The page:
History of the MHR

The MHR program began in 1967 and continues to evolve after four decades of success. It was originally titled as the Master of Arts in Industrial Relations (MAIR), and housed in the Economics Department of the Business School, and was first listed in the UC catalog for academic year 1967-68. The MAIR program evolved from the courses in industrial relations and economics taught by full-time faculty members in the Department of Economics prior to 1967: Dr. Edward Herman, Dr. Howard Leftwich, Dr. Gordon Skinner, Dr. Freemen Suagee, and Dr. Alfred Kuhn. The MAIR degree was later listed in the Arts & Sciences Catalog for the 1969-70 academic year. In 1985, Dr. Philip Way joined the faculty of the Department of Economics. He was instrumental in changing the name of the MAIR program to the Master of Arts in Labor and Employment Relations (MALER) in the 1988-89 academic year in order to reflect the increasing emphasis on human resource (HR) management as contrasted with labor relations.

The Program's curriculum has changed markedly over the years to reflect the transformations taking place in the profession. Initially, the curriculum stressed labor relations, collective bargaining, labor economics, the history of trade unions, and labor relations legislation, such as the Wagner, Taft-Hartley, and Landrum Griffin Acts. As the original field of industrial relations broadened to include human resources, new courses such as Human Resource Management, Staffing, Employee Development and Training, and Diversity were added. The rapid development in public sector unionization resulted in a course on Public Sector Labor Relations. As new workplace legislation developed, a two-quarter sequence in Employment Law was added, which emphasized areas such as Equal Employment Opportunity and Occupational Health and Safety.

In 2003, Dr. Way oversaw the most extensive curriculum revision in the Program's history. The current program stresses the importance of the strategic aspects of HR management, emphasizes cross-functional thematic courses, and provides students with the option to complete courses in one of two tracks: managerial or strategic. To better reflect these aspects of the curriculum, the Program assumed its present title of Master of Arts in Human Resources (or MHR Program) in December 2008. Earlier in 2003, the Program was transferred from the Department of Economics to the newly established Center for Organizational Leadership, which has proven to be a more suitable and supportive environment. We were fortunate to have Prof. Joseph Gallo as the founding director of the Center, as well as Prof. Harold McCullough, its present academic director. In 2004, Dr. Donna Chrobot-Mason, from the University of Colorado at Denver, joined the faculty as the director of the Program. She instituted several changes to strengthen the quality of the Program, such as making the GRE/GMAT mandatory for admissions, establishing the MHR Mentoring program, and streamlining requirements for the Capstone. She also led the initiative to change to the name of the Program from MALER to MHR in 2008.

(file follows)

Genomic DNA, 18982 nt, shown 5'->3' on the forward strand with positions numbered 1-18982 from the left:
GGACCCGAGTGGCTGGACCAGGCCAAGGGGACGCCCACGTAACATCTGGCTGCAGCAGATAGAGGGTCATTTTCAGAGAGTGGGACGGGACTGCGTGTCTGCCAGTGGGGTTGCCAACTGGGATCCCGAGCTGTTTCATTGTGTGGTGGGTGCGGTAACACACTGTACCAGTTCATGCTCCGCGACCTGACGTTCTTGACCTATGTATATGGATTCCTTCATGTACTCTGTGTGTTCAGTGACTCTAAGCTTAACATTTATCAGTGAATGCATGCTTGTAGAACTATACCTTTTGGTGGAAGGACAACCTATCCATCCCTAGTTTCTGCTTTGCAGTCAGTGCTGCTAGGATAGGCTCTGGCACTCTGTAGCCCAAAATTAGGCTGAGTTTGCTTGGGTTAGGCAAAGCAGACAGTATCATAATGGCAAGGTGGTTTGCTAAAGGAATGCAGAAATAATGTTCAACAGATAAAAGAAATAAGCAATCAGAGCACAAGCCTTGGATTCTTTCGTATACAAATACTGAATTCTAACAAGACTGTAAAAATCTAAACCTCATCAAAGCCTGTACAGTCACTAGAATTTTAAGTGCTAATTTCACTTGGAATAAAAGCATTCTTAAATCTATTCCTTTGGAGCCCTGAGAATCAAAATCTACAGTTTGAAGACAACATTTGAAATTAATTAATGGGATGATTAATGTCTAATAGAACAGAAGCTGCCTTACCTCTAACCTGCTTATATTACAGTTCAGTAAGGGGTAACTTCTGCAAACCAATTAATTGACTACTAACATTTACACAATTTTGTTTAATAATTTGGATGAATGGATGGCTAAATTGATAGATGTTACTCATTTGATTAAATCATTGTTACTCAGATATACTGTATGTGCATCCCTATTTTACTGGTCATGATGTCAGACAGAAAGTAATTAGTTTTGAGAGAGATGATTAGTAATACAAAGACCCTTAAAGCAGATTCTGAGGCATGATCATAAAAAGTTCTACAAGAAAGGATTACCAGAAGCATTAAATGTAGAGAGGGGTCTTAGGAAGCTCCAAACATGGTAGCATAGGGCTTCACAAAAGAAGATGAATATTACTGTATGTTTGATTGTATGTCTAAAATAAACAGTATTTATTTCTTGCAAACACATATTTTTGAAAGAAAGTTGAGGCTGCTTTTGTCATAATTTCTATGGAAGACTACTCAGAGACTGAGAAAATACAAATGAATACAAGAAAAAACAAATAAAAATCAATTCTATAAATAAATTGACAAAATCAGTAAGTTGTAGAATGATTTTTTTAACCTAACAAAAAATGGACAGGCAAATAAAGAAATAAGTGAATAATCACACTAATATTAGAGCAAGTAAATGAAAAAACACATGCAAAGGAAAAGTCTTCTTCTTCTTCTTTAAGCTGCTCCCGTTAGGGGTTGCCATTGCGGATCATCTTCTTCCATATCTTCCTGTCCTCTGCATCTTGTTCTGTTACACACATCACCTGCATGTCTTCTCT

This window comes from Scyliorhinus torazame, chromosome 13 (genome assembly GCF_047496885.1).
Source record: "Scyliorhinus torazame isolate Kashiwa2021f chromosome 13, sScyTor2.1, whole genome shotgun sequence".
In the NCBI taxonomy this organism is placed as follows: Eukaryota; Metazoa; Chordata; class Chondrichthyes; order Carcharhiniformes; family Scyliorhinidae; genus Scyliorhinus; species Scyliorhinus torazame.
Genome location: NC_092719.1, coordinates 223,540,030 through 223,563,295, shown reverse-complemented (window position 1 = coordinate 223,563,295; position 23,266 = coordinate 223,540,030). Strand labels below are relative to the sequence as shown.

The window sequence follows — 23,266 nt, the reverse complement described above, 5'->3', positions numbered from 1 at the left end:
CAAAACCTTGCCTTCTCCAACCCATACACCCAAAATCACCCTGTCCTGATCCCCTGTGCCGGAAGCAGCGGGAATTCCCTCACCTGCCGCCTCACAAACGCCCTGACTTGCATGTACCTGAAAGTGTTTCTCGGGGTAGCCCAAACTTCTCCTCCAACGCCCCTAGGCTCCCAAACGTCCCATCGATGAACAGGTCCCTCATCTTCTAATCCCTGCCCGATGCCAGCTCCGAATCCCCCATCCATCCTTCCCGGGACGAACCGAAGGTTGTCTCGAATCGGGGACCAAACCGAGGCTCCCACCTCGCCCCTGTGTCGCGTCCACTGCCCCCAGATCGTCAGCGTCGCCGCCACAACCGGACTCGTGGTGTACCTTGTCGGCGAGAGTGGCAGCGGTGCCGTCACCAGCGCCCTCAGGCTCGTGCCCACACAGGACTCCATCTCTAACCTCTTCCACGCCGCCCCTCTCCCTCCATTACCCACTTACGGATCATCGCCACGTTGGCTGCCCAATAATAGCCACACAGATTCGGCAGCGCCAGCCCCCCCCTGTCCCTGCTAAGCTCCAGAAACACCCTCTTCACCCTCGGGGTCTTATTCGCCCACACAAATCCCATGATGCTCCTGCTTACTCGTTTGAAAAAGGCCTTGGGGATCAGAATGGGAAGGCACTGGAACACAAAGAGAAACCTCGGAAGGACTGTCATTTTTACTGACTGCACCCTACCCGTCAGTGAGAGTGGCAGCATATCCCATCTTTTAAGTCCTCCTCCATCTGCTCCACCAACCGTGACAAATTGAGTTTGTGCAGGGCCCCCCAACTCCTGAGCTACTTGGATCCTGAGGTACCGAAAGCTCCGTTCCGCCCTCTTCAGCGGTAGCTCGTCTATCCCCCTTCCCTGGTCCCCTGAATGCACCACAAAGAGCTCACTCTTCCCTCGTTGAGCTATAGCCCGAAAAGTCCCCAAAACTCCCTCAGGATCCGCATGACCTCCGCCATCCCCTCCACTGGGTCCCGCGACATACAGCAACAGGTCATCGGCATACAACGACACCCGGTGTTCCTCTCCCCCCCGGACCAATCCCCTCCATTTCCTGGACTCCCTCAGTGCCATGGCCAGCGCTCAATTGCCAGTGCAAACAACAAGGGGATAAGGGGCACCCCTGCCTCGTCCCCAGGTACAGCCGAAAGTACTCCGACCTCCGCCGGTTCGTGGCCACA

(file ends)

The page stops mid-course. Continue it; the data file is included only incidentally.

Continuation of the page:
Following Dr. Gallo's retirement in January-2009, Prof. Leland Person, senior associate dean for academic affairs at McMicken College of Arts and Sciences served as the interim head of the Center until June-2009. In July-2009, the Center was merged with the Department of Psychology and Dr. Nancy Rogers assumed the directorship of the MHR program.

In mid-2011, the Program began strengthening its association with UC's Carl H. Lindner College of Business (CoB) by establishing an Oversight Committee comprising representatives from both units to facilitate the process of coming under the CoB's AACSB3 accreditation. The CoB is an accredited member of AACSB International. In January 2012, the MHR degree program formally came under the CoB's accreditation. Also, an Advisory Board comprising accomplished alumni of the Program, experts in HR, and leaders from the local community was established to provide advice on curriculum, pedagogy, and to improve community impact.

The Program's student population has changed over the years as well. It started attracting more non-traditional students—older and more professionally experienced, including practicing HR and labor relations managers. This prompted changes in course scheduling with courses being offered in the evenings and on weekends. Over the years the MHR program has graduated a large number of students and many of its alumni currently occupy high positions in both private- and public-sector organizations. The MHR program has a long, successful history and will continue to evolve and grow over time to meet the changing needs and challenges facing the field of Human Resources Management.